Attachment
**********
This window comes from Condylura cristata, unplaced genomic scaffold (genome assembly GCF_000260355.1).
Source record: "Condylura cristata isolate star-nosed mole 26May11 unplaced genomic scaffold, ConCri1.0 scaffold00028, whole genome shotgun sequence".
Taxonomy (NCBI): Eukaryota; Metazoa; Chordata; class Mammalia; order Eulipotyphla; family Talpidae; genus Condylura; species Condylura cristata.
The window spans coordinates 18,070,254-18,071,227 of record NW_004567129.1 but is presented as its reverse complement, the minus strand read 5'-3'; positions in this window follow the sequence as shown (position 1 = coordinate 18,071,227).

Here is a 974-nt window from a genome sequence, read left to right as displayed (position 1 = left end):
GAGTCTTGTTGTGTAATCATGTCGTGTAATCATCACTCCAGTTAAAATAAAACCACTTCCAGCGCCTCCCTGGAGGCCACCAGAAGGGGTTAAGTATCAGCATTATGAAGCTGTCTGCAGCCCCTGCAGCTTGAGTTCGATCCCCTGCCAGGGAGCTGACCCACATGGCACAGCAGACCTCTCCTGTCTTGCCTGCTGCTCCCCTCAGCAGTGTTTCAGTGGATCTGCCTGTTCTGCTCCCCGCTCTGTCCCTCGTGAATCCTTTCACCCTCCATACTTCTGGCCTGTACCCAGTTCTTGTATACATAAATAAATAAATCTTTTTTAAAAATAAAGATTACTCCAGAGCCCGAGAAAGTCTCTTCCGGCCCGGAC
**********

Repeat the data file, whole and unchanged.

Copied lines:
This window comes from Condylura cristata, unplaced genomic scaffold (genome assembly GCF_000260355.1).
Source record: "Condylura cristata isolate star-nosed mole 26May11 unplaced genomic scaffold, ConCri1.0 scaffold00028, whole genome shotgun sequence".
Taxonomy (NCBI): Eukaryota; Metazoa; Chordata; class Mammalia; order Eulipotyphla; family Talpidae; genus Condylura; species Condylura cristata.
The window spans coordinates 18,070,254-18,071,227 of record NW_004567129.1 but is presented as its reverse complement, the minus strand read 5'-3'; positions in this window follow the sequence as shown (position 1 = coordinate 18,071,227).

Here is a 974-nt window from a genome sequence, read left to right as displayed (position 1 = left end):
GAGTCTTGTTGTGTAATCATGTCGTGTAATCATCACTCCAGTTAAAATAAAACCACTTCCAGCGCCTCCCTGGAGGCCACCAGAAGGGGTTAAGTATCAGCATTATGAAGCTGTCTGCAGCCCCTGCAGCTTGAGTTCGATCCCCTGCCAGGGAGCTGACCCACATGGCACAGCAGACCTCTCCTGTCTTGCCTGCTGCTCCCCTCAGCAGTGTTTCAGTGGATCTGCCTGTTCTGCTCCCCGCTCTGTCCCTCGTGAATCCTTTCACCCTCCATACTTCTGGCCTGTACCCAGTTCTTGTATACATAAATAAATAAATCTTTTTTAAAAATAAAGATTACTCCAGAGCCCGAGAAAGTCTCTTCCGGCCCGGAC